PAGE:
• Yes! Is that the only British Isle group? I know they are a mix of all the other groups that invaded, Norse, Gaels, Normans, etc. so is that just THE name for British Isles?

  22. What does Palestian mean? I’m trying to remove The Roman Era and 20th Century political concept of the term. The British Mandate actually included a number of different population groups including Arabs, Druze, bedowin, etc.

  23. “Middle Eastern”/”Palestinian”, etc., may in fact refer to the percentage of Y-DNA ancestry that belongs to haplogroup G2a, which reputedly had its origin in that part of the world (currently estimated at about 12,800 years ago). Various G2a lineages moved westward into Europe at various times during the Neolithic and Bronze and Iron ages – there was Neolithic settlement of the Greek and Italian peninsulas, for example. Some researchers also believe that the Romans, recruiting troops from the Middle East, may have been responsible for spreading it around Western Europe, including the British Isles. “Middle Eastern” ancestry therefore most likely refers to remote ancestry, not recent. And please, could we drop the “dreaded” from the title here? I see nothing dreadful about being descended from the people who are believed to have invented agriculture.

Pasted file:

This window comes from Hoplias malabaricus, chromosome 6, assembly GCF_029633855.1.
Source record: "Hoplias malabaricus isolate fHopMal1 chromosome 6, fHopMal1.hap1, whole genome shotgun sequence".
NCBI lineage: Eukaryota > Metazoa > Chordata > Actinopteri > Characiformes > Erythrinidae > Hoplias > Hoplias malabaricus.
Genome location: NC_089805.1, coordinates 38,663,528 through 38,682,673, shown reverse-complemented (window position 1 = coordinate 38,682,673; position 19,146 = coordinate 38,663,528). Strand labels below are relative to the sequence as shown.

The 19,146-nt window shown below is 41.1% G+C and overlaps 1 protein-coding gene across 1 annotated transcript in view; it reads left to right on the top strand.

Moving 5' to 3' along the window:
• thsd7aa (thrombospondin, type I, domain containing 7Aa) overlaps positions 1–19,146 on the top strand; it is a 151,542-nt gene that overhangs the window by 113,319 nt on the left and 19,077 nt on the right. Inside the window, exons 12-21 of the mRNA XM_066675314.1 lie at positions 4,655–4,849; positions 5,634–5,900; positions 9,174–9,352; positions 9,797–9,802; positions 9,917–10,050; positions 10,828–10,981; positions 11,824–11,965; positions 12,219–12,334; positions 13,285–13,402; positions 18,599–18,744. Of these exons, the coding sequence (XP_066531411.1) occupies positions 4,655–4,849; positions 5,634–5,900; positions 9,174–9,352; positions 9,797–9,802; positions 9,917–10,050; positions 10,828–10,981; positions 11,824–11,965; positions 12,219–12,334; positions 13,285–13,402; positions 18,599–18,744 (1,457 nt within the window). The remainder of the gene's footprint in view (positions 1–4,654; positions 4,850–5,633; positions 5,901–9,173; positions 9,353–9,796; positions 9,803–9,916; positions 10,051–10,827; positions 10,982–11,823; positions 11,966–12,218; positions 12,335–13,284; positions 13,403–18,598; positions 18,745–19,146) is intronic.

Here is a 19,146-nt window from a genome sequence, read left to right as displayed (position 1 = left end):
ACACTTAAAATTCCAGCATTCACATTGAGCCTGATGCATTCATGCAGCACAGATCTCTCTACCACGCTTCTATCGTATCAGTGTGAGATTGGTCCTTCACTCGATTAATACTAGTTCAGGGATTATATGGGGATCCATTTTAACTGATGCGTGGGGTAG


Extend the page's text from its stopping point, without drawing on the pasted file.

• @ Bobdarling – My Paternal line was G2a – on paper they were GERMANS from the Baden region which trace back prior to 1650 ……and earlier Switzerland by way of Austria …. Had not thought about the Roman factor …Thanks for the share …will have to explore that avenue ….!!

  24. Roberta, My grandmother was a Scarborough and I too was confused about the FTDNA FF test. 88.45 Orcadian and 11.55 Palestian, Bedouin South, Druze, Jewish. Never knew any jewish in the family. My line is Spruill, Etheridge, Parker, Perry and so on. I’m a native Outer Banker. Thanks for explaining it alittle better for me. I don’t feel quite as confused! smile

  25. Wow Roberta How do you keep up with all of this stuff-DNA I am native american,German,french on my dads side and Alaskan Aleut, Tlingit, Haida Simseon and Denmark from my moms side. This is a new area still on going research and to me it is like trying to read greek. You all these people with different DNA and family trees and personality and yet you deal with all of us in a kind matter and that in itself is a task. How about the foods each race ate, would not that create a difference and would you be able to find at least the area the person comes from from what there ancestress ate. would not that change anything meaning the DNA results sense maybe the same people from certain places show a greater level. Just a question
    Thank You